The emerging CRISPR technology has expanded the scope and applications of gene therapy. Translation of CRISPR-based gene editing to in vivo application however, is still not easy. A vital challenge is to develop safe, efficient, and clinically suitable in vivo delivery approaches of the CRISPR components.
Viral based CRISPR delivery approaches have been extensively studied both in vitro and in vivo, and AAV is the most commonly used viral vector for in vivo gene therapy studies. The inherent ability of virus to introduce exogenous genetic material into the cells ensures the high transduction efficiency of viral delivery. Eric N. Olson’s team used AAV to deliver CRISPR/Cas9 and restored dystrophin expression in a canine model of Duchenne muscular dystrophy (DMD), reaching up to ~80% of WT levels in some muscles after 8 weeks (Leonela Amoasii et al., 2018). Earlier this year, EDIT-101, a AAV5 vector engineered with sequence encoding two gRNAs and cas9 protein, is under clinical investigation for the treatment of Leber congenital amaurosis 10 (LCA10). (Nat Biotechnol 38, 382. 2020). In March 2020, a patient treated with EDIT-101 became the first human patient to receive a CRISPR/Cas9 gene therapy administered directly in vivo.
Although long-term efficacy has been achieved in several clinical trials, the concerns of insertional mutagenesis, carcinogenesis, and immunogenicity associated with viral delivery still linger. For example, Casey Maguire and Bence Gyorgy reported high levels of AAV integration (up to 47%) into Cas9-induced double-strand breaks (DSBs) in therapeutically relevant genes in cultured murine neurons, mouse brain, muscle and cochlea (Killian S. Hanlon et al., 2019). Nelson et al. also reported AAV integration at CRISPR cut sites in a mouse muscular dystrophy model (Christopher E. Nelson et al., 2019). In addition, a 10-year follow up study on AAV treated dogs with hemophilia also shown that AAV vector can readily insert its payload into the host’s DNA near genes that control cell growth, hinting that AAV-based gene therapy may pose cancer risks (Jocelyn Kaiser, Science, 2020).
An alternative non-viral delivery method is to directly deliver Cas9 protein and synthetic gRNA ribonucleoproteins (RNPs), which offers greater control over how long the components linger in the cells, thus reduce the off-target effects and toxicity. Currently, CTX001, the ex vivo gene therapy developed by CRISPR Therapeutics and Vertex Pharmaceuticals is in Phase I clinical study, where CRISPR RNP is delivered using electroporation to isolated patient cells. However, delivering large RNA and protein molecules into target cells in vivo is a relatively new research field and remains challenging.
Several nanoparticle delivery approaches are now under investigation for effectiveness and efficacy, including lipid based and metal based nanoparticles. Nanoparticle is attractive in gene therapeutics because of its specificity, scale-up ability, easy customization, minimized immune response, and minimal exposure to nucleases (Fengqian Chen et al, 2019). For example, Lee et al. developed a delivery vehicle composed of gold nanoparticles (CRISPR-Gold) for CRISPR/Cas9 RNP, which efficiently corrected the DNA mutation that causes DMD with reduced off-target effect in mice (Kunwoo Lee et al., 2017) and corrected mutations in the brains of adult mice (Bumwhee Lee and Kunwoo Lee et al., 2018). Lipid nanoparticles (LNPs) are another clinically advanced approach with high efficiency, low cytotoxicity, and low immunogenicity. In 2018, Intellia Therapeutics reported that a biodegradable LNP-based CRISPR/Cas9 delivery system achieved significant transthyretin (TTR) gene editing, and >97% serum protein level reduction that persisted for 12 months following a single administration in mice and rats (Jonathan D Finn et al., 2018). Recently, Daniel J. Siegwart’s team reported a strategy termed selective organ targeting (SORT), wherein multiple classes of lipid nanoparticles are systematically engineered to exclusively edit extrahepatic tissues, expanding the application of LNPs in specific organs and tissues outside the liver (Qiang Cheng et al., 2020).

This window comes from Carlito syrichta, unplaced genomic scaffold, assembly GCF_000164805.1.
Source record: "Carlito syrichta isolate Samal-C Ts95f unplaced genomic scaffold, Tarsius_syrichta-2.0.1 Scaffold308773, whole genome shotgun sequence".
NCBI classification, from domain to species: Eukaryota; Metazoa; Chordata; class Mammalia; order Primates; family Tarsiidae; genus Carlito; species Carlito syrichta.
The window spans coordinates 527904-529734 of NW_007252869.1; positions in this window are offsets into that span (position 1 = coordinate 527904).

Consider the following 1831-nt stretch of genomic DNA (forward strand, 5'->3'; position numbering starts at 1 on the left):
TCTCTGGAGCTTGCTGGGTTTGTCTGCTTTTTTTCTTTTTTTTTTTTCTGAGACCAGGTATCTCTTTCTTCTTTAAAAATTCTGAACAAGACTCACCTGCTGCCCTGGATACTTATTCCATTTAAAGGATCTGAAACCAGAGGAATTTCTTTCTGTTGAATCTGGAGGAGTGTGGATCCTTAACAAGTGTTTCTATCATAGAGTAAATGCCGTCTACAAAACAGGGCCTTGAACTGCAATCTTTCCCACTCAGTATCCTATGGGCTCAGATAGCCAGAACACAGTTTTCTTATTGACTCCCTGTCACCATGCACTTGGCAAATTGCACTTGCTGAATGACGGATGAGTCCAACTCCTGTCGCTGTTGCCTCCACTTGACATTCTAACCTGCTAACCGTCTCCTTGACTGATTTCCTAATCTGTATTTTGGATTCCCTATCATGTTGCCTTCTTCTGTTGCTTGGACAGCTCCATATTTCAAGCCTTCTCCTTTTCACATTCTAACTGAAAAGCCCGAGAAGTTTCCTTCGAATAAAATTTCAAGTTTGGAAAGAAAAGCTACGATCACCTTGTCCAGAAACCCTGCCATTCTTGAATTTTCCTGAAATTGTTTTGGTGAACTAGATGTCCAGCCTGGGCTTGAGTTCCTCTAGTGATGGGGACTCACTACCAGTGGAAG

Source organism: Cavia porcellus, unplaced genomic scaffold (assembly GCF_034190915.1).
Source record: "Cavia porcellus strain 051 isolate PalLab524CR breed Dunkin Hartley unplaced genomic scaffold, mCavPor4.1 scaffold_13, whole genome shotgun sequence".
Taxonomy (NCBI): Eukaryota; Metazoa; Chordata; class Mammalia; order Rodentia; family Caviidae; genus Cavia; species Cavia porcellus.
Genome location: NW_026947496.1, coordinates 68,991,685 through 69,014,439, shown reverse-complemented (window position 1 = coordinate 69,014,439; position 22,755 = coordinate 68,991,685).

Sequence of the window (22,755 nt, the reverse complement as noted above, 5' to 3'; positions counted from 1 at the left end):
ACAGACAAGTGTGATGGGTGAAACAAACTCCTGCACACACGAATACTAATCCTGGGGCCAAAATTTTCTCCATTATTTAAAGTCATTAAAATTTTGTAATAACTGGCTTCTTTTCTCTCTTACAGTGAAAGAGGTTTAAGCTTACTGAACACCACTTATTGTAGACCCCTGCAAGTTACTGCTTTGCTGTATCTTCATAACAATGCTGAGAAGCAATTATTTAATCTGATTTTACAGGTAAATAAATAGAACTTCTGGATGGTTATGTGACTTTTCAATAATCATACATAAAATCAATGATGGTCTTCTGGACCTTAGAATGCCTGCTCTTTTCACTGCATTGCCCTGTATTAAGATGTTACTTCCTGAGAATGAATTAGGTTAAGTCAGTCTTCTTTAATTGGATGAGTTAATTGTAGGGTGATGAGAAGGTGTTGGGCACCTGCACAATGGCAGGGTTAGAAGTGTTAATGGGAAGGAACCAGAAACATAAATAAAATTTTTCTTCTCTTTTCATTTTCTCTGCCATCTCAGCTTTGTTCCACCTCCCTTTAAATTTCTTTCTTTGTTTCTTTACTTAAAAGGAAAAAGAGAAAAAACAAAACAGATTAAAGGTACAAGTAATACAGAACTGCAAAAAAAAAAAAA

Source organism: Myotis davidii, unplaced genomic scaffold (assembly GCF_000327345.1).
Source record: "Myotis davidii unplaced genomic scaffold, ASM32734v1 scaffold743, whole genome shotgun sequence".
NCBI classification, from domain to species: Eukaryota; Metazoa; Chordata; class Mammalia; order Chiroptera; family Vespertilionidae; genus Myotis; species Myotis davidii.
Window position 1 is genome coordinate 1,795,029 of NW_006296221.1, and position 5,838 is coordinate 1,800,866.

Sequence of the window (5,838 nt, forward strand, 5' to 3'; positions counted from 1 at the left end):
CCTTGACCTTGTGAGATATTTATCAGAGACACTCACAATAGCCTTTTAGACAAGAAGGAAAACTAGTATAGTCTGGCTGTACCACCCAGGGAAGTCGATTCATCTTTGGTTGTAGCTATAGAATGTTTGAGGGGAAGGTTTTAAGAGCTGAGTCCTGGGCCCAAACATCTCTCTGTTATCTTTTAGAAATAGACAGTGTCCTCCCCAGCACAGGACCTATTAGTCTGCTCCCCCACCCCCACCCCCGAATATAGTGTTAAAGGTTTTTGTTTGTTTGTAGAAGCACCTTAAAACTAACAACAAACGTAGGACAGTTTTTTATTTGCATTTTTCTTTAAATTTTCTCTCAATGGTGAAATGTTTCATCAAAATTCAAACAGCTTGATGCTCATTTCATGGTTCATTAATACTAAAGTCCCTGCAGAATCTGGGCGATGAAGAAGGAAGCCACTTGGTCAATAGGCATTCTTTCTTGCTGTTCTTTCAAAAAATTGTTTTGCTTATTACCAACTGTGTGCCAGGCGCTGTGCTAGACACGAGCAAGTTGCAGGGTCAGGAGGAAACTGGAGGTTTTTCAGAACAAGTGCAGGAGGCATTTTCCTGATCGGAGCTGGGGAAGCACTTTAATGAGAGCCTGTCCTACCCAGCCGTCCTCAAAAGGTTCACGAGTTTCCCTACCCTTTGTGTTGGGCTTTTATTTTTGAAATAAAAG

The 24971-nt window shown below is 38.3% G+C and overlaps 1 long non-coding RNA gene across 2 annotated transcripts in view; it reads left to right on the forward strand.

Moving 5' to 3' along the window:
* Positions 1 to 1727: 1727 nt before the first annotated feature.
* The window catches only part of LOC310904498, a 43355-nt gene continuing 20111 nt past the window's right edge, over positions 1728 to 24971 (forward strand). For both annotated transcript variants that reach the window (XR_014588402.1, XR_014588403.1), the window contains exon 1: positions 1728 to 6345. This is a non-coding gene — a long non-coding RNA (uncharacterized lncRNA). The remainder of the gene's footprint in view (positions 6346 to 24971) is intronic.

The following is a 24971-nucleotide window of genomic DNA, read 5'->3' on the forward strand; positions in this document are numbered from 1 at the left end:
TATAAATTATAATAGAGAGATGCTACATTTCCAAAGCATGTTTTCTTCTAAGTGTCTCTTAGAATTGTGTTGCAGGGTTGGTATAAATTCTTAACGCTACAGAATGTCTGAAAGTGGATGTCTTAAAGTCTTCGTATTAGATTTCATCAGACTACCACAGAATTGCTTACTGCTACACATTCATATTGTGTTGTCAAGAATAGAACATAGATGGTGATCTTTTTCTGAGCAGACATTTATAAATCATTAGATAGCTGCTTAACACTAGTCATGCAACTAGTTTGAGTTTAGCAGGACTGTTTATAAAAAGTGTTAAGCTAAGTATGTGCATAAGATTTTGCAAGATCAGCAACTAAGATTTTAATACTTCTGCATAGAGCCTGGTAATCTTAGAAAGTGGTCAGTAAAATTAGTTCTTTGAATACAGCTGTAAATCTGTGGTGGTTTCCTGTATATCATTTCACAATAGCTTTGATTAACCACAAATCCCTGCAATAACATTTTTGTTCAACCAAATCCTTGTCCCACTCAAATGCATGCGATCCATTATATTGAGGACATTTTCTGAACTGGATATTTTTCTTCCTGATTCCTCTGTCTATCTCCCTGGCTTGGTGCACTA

Despite the advances, non-viral delivery approaches for CRISPR/Cas9 delivery in vivo still face some hurdles. For instance, the serum stability of polyplexes after systemic administration and the relatively low transfection efficiency compared with viral vectors (Ling Li et al., 2018).
The development of safer and more efficient delivery systems is accelerating the use of CRISPR technology in human disease therapy. Though each of these delivery strategies has advantages and shortcomings and faces unique challenges, we are already on the way to translating CRISPR technology to the clinic. However, the question remains as to which delivery approach is more promising, viral or non-viral?
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Which delivery approach is more promising for CRISPR-based gene therapy?
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